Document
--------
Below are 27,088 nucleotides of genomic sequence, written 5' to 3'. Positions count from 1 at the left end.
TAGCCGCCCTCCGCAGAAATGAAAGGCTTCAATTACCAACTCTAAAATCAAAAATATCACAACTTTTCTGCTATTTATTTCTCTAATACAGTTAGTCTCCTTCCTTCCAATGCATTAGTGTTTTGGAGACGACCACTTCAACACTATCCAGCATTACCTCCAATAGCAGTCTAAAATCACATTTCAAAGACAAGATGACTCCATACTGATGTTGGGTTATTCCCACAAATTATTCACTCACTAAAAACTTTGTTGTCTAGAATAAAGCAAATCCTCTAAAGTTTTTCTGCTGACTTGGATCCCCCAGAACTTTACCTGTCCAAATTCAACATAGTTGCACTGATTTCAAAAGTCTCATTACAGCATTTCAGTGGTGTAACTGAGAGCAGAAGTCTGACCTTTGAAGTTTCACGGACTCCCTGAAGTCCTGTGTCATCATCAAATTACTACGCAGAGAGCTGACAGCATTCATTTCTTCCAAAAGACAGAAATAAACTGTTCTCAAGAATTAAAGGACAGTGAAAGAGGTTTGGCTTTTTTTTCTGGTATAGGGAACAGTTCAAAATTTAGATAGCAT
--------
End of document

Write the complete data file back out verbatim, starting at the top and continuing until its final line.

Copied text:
Below are 27,088 nucleotides of genomic sequence, written 5' to 3'. Positions count from 1 at the left end.
TAGCCGCCCTCCGCAGAAATGAAAGGCTTCAATTACCAACTCTAAAATCAAAAATATCACAACTTTTCTGCTATTTATTTCTCTAATACAGTTAGTCTCCTTCCTTCCAATGCATTAGTGTTTTGGAGACGACCACTTCAACACTATCCAGCATTACCTCCAATAGCAGTCTAAAATCACATTTCAAAGACAAGATGACTCCATACTGATGTTGGGTTATTCCCACAAATTATTCACTCACTAAAAACTTTGTTGTCTAGAATAAAGCAAATCCTCTAAAGTTTTTCTGCTGACTTGGATCCCCCAGAACTTTACCTGTCCAAATTCAACATAGTTGCACTGATTTCAAAAGTCTCATTACAGCATTTCAGTGGTGTAACTGAGAGCAGAAGTCTGACCTTTGAAGTTTCACGGACTCCCTGAAGTCCTGTGTCATCATCAAATTACTACGCAGAGAGCTGACAGCATTCATTTCTTCCAAAAGACAGAAATAAACTGTTCTCAAGAATTAAAGGACAGTGAAAGAGGTTTGGCTTTTTTTTCTGGTATAGGGAACAGTTCAAAATTTAGATAGCAT